Chip in for Cranston

DrB here.

 

Note exhibit 1:

The faithful of Cranston.

 

I do not doubt for a single minute the Christians of Cranston felt deep conviction that the school banner needed to stay up.  They showed up at meetings, they have some pretty sweet signs hanging there, and took time out of their schedule to send violent death threats to a high school student, all while basking in the warm glowing embrace of their Lord.

That’s the power of a believer. These people know the One True God(TM) is on their side.

Over a century of legal precedent, judicial rulings, and established law was on our side, but that’s not the point.

 

These people know in their heart that if they could just appeal the ruling, they could keep their banner. They know that no cost is too great to ensure that prayer stays hanging on the wall. After all, Romans 8:31 “If God is for us, who can be against us?

Except here we are, a week later, the school district decided not to spend the money on an appeal…..and that’s it.

No fundraising. No bake sales. No plate being passed. You can donate to a scholarship fund for Jessica, but there’s nowhere for the minions of God to donate money for an appeal. For all the sign waving, “Under God” yelling, religious posturing, and faith their god is on their side, there’s not one of them willing to spend their own money to make sure their religion gets special privilege. Not so much as a Chip In webpage.

Honestly, I’m all in favor of the devout citizens of Cranston paying for the appeal. As long as every penny comes from the private & pious, I say have at it. They got off easy the first time only owing $173,000. The lesson in constitutional law from the RI ACLU might not be so generous the second time.

I hear religion makes you a better person, I just wonder why they always want to use my tax dollars to tell me about it.

 


You can find me on twitter, @DrDavidBurger

I recruit in Kansas City, http://www.kcatheists.org/
& https://www.facebook.com/KCAtheists

  • David Hart

    Talking of chipping in, you remember how you were talking about Cranston music programmes being cut? How would you feel about a fundraising drive to provide music lessons for the school? I don’t know how much money we’d be able to raise, but we ought to be able to get together enough to provide at least one pupil’s worth of music lessons for an indefinite period? Call it the Jessica Alhlquist music scholarship, perhaps – and tell the school that this is a thank-you from the secular community for declining to continue to violate the Constitution. I’d chip in for that.

    • ash

      Can’t find the post at the moment, but I believe that very project has been initiated!

      • David Hart

        Having trouble locating it on the web. Anyone else able to help?

  • penn

    I think the lack of a fundraising for the appeal shows how shallow these people’s deep convictions really are. These people were screaming about how taking down the banner was an assault on Christianity and the constitution, but they aren’t willing to put the money up themselves. They are willing to threaten, harass and insult a 16 year old, but they aren’t willing to actually pay to defend their faith and their country from this wicked onslaught. If the cost of appeal is $500,000 it would only take 5,000 Christian families donating $100 to continue the fight for God and country. That’s only 1 month of cable/internet or about 3 dinners out. But, no. It’s not worth it if it’s their money.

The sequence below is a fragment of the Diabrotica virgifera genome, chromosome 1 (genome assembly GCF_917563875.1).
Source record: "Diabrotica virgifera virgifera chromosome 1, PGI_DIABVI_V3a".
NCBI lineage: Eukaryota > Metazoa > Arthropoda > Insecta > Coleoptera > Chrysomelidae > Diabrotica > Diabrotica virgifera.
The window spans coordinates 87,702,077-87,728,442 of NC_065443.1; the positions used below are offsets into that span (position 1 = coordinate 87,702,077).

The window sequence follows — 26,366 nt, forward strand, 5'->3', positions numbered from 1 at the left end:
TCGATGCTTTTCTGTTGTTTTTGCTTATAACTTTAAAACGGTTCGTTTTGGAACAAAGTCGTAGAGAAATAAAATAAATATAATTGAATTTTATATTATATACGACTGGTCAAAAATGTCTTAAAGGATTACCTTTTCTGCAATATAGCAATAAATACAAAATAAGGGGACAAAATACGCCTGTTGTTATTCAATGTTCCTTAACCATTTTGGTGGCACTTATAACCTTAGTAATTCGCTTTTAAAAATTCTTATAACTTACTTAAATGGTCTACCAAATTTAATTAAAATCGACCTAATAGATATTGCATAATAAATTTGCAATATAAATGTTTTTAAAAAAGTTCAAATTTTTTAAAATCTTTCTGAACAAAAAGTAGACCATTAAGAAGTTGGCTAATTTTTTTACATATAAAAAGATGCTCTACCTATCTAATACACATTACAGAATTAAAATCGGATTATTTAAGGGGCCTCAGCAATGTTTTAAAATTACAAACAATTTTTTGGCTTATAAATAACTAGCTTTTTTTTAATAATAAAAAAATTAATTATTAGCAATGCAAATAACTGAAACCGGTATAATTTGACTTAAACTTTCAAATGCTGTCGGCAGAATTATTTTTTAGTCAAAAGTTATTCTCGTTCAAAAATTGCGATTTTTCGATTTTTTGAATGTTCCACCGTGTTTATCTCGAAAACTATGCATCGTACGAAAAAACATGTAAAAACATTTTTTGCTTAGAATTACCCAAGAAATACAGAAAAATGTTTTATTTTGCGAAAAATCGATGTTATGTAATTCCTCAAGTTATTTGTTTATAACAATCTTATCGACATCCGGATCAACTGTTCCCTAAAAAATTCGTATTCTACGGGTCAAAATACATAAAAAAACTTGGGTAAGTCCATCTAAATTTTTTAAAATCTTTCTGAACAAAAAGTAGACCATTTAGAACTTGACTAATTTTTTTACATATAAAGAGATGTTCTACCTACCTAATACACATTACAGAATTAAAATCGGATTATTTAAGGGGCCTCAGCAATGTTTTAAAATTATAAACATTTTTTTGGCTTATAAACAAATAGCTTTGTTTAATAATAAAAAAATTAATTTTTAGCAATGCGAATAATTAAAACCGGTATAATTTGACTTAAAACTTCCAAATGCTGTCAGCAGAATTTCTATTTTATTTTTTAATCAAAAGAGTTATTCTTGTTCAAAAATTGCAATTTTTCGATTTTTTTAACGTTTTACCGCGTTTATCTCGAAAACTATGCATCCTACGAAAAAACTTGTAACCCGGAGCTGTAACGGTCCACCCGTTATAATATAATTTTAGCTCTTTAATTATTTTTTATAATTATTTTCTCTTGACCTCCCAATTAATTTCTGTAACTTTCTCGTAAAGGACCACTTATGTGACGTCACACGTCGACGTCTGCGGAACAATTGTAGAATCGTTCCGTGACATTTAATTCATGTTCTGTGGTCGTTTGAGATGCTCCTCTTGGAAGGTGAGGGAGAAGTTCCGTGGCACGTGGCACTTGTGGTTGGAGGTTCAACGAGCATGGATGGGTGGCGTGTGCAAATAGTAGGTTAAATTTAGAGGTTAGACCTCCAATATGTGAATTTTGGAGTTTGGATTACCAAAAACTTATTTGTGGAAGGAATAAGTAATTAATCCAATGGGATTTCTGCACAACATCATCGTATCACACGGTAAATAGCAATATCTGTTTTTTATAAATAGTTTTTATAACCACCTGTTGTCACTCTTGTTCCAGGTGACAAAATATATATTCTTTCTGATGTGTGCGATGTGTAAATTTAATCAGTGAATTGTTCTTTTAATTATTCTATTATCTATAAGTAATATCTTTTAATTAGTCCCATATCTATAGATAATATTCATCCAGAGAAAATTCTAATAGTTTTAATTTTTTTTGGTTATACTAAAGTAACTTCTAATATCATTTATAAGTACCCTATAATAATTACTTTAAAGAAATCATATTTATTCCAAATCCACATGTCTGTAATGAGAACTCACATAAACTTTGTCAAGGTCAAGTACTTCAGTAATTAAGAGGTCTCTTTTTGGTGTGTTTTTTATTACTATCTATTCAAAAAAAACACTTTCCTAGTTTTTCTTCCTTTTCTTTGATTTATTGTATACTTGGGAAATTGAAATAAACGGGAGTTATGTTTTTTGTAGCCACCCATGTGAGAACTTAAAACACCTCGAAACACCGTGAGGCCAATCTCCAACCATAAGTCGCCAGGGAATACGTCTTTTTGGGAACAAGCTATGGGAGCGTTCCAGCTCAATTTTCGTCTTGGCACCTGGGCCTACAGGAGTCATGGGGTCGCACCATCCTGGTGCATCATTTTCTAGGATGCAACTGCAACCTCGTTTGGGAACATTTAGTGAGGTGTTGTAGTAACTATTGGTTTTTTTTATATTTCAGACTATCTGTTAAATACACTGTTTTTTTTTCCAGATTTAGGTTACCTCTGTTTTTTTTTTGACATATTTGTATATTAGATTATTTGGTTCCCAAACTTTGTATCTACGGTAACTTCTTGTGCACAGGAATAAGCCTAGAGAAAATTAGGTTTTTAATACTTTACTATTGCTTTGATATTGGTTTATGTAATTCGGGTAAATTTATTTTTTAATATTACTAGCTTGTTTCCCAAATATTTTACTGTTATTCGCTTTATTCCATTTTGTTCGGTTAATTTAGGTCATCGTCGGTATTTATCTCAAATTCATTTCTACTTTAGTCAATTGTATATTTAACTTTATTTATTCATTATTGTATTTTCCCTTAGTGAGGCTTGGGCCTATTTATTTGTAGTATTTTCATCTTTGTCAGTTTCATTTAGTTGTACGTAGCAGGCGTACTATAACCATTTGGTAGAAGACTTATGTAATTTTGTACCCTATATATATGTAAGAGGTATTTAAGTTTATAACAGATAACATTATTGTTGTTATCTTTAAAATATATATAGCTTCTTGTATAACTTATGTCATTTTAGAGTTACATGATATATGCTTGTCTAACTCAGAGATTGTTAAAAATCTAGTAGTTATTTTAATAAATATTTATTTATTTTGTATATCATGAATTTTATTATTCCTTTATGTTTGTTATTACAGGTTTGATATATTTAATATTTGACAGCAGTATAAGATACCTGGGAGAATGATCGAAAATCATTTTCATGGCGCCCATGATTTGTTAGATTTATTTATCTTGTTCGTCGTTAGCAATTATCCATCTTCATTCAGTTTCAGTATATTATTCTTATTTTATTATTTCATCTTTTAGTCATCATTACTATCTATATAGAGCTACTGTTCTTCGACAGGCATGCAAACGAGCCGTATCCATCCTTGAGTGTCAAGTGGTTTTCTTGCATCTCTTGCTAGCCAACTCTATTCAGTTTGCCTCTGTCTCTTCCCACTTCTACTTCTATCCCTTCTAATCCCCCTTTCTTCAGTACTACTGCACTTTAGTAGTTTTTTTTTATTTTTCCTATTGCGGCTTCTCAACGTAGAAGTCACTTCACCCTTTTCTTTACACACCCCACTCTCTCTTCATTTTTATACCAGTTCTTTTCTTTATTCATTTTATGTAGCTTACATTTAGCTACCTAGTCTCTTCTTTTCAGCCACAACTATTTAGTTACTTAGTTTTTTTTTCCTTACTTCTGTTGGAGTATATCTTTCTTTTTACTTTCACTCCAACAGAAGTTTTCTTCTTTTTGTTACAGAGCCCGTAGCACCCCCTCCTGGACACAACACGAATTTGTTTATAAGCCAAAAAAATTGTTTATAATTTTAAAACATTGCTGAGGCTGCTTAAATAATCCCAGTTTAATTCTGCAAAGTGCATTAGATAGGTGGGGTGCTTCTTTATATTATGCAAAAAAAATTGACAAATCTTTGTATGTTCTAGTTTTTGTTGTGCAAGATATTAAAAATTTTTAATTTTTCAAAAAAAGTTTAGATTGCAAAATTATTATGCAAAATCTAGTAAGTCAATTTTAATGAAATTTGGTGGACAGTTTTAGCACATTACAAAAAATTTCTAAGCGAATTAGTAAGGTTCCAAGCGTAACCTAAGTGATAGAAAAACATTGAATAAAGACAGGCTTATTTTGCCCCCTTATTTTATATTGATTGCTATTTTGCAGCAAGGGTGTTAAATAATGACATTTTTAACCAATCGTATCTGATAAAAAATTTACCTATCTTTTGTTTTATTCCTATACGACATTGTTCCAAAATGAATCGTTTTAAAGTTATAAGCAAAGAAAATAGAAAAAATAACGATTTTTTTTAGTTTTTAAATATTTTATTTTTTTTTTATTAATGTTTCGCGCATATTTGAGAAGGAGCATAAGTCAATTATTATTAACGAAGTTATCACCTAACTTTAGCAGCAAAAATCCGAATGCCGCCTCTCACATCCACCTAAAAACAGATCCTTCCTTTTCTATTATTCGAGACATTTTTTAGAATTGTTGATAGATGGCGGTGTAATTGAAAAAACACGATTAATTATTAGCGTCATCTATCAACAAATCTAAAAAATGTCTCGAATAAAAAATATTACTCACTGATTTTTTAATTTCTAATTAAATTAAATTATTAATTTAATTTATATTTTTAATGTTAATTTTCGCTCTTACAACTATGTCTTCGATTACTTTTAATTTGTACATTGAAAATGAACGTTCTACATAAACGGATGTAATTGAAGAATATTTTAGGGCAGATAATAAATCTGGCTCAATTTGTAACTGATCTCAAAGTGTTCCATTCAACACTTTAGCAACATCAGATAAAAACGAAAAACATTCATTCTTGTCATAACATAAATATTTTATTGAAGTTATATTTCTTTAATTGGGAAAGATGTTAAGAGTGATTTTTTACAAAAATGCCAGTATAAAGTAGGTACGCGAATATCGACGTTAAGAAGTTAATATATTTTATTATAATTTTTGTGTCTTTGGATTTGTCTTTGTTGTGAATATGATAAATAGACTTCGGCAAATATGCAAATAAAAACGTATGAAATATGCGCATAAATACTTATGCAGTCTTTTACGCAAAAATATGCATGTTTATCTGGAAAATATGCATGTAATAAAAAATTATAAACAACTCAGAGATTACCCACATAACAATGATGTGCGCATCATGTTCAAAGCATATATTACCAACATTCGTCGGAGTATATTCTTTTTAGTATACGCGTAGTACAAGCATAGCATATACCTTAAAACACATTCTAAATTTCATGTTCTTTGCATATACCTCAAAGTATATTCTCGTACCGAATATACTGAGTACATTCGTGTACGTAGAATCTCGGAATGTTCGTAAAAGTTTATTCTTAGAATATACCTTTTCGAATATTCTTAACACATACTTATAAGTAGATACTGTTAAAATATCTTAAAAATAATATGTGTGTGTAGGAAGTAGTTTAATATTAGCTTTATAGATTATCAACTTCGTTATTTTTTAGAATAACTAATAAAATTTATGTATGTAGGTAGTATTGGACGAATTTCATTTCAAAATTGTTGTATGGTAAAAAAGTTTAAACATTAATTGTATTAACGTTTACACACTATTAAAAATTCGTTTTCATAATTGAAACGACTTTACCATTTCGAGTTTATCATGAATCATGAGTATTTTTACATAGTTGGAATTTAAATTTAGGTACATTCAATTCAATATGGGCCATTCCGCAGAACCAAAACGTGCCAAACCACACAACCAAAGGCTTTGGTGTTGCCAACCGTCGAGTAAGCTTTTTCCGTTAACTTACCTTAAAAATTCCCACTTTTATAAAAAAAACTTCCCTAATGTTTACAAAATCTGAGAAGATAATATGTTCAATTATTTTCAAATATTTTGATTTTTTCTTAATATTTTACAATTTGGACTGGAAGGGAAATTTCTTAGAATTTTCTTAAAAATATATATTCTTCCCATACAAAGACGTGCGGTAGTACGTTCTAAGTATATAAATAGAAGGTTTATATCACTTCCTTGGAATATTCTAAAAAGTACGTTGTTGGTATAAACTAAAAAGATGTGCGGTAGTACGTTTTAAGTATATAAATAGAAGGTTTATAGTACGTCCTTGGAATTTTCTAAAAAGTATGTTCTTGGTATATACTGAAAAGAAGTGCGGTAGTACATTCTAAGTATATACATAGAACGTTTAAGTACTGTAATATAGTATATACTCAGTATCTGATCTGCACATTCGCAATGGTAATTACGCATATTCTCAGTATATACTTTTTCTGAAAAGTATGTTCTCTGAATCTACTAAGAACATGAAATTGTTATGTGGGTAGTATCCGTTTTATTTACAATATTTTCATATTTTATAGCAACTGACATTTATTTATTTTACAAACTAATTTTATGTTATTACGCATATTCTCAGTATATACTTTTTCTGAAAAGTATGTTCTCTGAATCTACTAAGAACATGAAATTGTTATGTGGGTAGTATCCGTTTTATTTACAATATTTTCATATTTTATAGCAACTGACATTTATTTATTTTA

• penn

      I’m also sure that the local churches in Cranston have been talking about this issue and how important it is to stand up and fight for God and country. Why didn’t those churches offer to donate one week’s worth of contributions to the cause?

      I’m also pretty sure that if the faithful of Cranston did fundraise that some Christian lawyer, firm or organization would take the case for them pro bono, and then they’d only have to pay the ACLU’s costs when/if they lose. And how could they lose with God on their side?

    • Rory

      One argument I’ve heard a bunch of townspeople make is that they already ARE paying the cost of an appeal, because they pay their taxes. Not clear on why the people who don’t agree with them should also have to contribute, but then again, forcing other people to behave the way you want them to behave is what this has been about from the beginning.

  • Dan Hay

    Personally, I think it would be an interesting possibility for us (as a community) to donate towards the school (perhaps, as I believe David discussed, the music program). It would serve as sort of a reminder that we aren’t trying to be an entirely destructive force for the school (I know that we are not, but that seems to be the appearance to those who want an appeal). It would certainly be a grand PR move for us, especially if we do it in a very public manner. You could imagine how the conversation would go: “Those atheist bastard took away our banner!” “you mean those atheist bastards that donated $X,000 to the music program? they don’t seem that bad.”

    As I said, just a thought I had.

  • Eric Sweeney

    How do we know Christians made the death threats?

    • Marshall

      How do you know atheists write for this site? Because they identify themselves as atheists and talk about atheism. Many of the death threats were made by people identifying themselves as Christians. Are you saying they were lying or plants?

      • tubi

        Well, many of them do seem to have the mental acuity of a ficus, so…

  • Rieux

    One other notable thing about the picture in the OP is that all the “APPEAL” sign-wearers are middle-aged or older. They’re not the generation that’s driving the continuing secularization of the American populace.